Tusk, the latest film from geek culture auteur Kevin Smith, is not his first foray to horror (Red State is worth a watch), but it is certainly his weirdest movie to date.
The film tells the tale of Wallace Bryton (Justin Long), a podcaster whose entire career is built on tracking down and mocking unfortunate weirdos for the entertainment of his listening audience (think Tosh.0, but somehow more insufferable). On a trip into the deep dark wilds of Manitoba, Wallace is abducted by his latest would-be victim, a retired sailor with an unhealthy obsession with walruses and a flair for creative surgery.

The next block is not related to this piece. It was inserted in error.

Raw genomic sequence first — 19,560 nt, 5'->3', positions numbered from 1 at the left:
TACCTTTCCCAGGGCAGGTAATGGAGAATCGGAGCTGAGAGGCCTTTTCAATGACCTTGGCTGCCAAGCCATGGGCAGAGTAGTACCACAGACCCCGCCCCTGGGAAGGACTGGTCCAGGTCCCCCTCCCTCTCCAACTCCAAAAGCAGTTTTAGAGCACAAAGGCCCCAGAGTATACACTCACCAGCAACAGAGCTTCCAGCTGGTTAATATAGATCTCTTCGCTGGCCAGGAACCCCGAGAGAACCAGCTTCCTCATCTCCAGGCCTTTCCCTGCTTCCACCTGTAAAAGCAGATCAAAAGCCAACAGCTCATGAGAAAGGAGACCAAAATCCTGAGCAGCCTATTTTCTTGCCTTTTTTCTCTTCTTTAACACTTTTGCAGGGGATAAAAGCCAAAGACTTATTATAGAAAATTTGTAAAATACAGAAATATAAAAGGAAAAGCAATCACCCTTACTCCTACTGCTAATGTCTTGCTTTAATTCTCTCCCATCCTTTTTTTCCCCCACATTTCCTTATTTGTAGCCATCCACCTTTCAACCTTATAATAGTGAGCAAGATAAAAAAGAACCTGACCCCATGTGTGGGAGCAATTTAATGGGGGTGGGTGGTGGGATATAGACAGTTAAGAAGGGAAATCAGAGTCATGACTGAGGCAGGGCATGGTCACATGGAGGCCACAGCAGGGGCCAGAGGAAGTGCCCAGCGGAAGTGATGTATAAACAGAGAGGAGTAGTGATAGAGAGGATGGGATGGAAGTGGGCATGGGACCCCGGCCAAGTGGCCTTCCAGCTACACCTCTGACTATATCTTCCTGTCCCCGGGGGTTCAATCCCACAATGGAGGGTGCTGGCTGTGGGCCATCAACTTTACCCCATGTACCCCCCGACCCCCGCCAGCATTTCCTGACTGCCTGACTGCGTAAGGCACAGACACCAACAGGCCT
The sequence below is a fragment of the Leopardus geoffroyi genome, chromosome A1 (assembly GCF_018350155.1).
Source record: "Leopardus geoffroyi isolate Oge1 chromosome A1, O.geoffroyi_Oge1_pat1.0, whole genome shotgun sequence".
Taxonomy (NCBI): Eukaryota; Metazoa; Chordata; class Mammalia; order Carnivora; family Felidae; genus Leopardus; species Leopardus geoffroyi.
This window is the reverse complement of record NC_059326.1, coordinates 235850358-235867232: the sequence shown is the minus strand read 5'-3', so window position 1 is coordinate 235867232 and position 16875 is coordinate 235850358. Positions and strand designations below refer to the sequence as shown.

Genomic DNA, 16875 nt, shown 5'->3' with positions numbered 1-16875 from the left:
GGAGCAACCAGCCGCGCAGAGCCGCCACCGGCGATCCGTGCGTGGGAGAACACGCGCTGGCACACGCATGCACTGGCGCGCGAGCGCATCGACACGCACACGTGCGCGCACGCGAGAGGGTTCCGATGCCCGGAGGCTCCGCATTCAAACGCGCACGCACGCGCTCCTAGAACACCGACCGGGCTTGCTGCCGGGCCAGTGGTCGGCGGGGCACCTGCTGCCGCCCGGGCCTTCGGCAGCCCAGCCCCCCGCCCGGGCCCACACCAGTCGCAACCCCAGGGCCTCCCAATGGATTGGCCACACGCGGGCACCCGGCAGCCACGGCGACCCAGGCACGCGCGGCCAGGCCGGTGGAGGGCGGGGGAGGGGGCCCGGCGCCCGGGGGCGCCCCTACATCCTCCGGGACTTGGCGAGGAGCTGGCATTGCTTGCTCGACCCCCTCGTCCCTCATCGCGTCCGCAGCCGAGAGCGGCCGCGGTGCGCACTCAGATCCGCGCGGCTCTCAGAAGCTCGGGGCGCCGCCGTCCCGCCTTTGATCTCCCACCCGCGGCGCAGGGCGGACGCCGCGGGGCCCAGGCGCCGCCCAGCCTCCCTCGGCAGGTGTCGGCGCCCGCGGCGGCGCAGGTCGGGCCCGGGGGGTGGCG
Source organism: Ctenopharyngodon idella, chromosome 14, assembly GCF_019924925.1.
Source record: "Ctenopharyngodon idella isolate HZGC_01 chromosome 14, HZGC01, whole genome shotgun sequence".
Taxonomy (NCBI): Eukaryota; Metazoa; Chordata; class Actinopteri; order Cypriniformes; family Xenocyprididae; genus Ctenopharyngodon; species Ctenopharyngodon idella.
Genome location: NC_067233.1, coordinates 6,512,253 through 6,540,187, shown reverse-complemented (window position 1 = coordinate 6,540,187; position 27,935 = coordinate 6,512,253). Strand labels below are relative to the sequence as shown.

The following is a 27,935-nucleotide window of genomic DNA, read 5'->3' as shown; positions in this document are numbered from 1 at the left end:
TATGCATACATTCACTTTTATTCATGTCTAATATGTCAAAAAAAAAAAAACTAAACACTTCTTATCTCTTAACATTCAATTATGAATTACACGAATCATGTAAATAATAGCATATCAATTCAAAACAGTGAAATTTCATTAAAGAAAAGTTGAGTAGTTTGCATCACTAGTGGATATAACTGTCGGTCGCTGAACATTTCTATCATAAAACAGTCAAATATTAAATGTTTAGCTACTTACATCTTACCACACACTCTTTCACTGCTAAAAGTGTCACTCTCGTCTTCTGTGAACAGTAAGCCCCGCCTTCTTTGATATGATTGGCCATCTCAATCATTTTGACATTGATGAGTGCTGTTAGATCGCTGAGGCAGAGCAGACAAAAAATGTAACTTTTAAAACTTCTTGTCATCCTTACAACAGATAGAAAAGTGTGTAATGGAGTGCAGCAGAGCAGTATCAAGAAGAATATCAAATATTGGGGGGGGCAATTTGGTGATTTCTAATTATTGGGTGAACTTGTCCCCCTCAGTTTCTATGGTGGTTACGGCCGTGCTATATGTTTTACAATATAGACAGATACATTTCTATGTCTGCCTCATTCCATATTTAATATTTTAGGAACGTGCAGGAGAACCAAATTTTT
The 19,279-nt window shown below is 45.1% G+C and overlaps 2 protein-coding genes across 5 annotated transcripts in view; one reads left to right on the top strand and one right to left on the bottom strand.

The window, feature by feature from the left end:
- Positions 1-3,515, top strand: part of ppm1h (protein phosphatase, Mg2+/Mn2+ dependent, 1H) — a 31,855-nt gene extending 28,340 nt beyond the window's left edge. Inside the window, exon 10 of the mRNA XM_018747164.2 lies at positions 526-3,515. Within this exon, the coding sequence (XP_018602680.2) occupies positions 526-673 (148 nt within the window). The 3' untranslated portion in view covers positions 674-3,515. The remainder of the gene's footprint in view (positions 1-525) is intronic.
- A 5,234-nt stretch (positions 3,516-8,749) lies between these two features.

Tusk is strange to say the least, but stranger films have been made, and if this were merely a disposable SyFy Channel flick there would be nothing more to say about it. However, this is Kevin Smith we’re talking about, and a premise this weird just has to be symbolic, right? Well, sort of. Like many horror movies, Tusk is at heart a morality tale, and the tortures that Wallace endures are a sort of poetic punishment. He is after all a despicable and obnoxious person, but as the story unfolds we learn this his mean-spiritedness is an adopted persona, one that he feels he must keep up in order to hold onto his popularity. Deep down, he is a shy, sensitive dork who got popular and turned into a narcissistic bully. This is where the movie comes closest to having Something To Say, with Wallace’s character acting as a stand-in for the worst elements of geek culture. He clearly owes his fame to the recent popularization of all things geek, and like all too many in his situation, he turns out to be a really poor winner. In any case, by the time we meet Wallace, he has already undergone a transformation of sorts, one that robbed him of his emotional humanity. Much the film’s thematic heft comes from him regaining this, even as his physical humanity is taken away.